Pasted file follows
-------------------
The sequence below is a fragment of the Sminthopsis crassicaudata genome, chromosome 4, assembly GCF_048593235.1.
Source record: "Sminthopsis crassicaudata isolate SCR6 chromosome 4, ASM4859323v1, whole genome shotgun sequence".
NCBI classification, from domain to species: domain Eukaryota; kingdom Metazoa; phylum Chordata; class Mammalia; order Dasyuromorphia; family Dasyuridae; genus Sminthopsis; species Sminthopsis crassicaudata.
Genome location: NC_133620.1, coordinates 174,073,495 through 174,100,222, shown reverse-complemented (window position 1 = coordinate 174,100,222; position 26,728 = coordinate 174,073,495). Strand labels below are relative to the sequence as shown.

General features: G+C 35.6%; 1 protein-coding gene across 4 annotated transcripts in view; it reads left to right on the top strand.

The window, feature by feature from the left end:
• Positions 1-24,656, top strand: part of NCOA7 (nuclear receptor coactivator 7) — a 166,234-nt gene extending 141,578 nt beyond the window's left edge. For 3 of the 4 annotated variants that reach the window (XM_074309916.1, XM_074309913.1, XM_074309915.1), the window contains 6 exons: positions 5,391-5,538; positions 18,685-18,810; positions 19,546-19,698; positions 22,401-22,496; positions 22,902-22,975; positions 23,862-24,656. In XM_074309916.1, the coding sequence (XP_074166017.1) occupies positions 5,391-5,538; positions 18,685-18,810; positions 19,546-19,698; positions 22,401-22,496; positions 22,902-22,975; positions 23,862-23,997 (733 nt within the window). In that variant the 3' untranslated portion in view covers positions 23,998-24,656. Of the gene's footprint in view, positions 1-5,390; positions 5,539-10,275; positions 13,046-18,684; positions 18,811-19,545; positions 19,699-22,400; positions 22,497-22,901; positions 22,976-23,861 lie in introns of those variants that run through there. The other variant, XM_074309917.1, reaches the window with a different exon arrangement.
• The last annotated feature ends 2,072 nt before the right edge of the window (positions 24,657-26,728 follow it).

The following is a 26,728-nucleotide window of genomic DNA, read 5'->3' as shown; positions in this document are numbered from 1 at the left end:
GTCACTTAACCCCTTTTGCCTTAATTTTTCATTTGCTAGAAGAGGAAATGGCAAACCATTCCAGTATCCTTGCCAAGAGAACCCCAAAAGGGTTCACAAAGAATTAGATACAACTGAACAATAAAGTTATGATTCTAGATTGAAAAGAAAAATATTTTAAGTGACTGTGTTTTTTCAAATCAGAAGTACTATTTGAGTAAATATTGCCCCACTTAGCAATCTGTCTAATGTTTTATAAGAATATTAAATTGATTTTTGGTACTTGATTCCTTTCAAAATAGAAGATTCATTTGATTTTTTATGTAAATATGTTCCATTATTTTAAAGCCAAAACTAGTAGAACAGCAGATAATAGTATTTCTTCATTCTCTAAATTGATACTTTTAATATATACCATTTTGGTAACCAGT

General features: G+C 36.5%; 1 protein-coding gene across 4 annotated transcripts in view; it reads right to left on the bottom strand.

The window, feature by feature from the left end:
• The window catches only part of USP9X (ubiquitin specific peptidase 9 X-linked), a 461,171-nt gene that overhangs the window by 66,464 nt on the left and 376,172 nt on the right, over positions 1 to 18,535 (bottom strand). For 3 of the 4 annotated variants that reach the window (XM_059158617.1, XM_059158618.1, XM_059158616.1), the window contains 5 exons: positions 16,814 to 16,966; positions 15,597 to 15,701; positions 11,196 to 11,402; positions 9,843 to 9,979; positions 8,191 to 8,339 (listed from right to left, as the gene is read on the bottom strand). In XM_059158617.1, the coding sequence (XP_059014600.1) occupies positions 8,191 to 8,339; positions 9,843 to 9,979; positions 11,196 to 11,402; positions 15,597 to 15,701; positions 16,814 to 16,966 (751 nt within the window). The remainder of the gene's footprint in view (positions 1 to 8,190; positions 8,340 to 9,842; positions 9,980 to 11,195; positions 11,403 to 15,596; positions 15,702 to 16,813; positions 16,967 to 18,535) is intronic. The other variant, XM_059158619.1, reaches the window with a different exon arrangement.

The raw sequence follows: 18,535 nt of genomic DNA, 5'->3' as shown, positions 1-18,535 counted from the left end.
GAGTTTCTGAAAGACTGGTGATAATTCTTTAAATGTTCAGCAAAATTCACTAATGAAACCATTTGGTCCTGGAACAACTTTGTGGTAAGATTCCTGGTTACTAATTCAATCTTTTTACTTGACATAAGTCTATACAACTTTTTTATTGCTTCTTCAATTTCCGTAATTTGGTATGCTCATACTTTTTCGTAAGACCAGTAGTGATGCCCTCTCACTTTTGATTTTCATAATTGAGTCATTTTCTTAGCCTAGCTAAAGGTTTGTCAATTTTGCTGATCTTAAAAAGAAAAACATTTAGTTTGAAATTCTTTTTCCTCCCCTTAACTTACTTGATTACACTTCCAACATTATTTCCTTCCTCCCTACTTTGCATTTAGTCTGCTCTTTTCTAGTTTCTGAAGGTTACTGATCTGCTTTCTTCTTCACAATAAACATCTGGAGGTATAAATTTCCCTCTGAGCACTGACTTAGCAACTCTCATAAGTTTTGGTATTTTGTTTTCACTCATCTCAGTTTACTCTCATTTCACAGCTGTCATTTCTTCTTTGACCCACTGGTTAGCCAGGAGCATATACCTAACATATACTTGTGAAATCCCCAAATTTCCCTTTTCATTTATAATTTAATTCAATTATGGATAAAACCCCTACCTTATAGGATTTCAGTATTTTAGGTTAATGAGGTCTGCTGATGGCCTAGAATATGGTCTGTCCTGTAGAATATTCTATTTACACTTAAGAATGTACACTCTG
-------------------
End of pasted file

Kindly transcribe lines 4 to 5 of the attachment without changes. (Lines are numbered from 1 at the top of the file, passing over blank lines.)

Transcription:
Genome location: NC_133620.1, coordinates 174,073,495 through 174,100,222, shown reverse-complemented (window position 1 = coordinate 174,100,222; position 26,728 = coordinate 174,073,495). Strand labels below are relative to the sequence as shown.

General features: G+C 35.6%; 1 protein-coding gene across 4 annotated transcripts in view; it reads left to right on the top strand.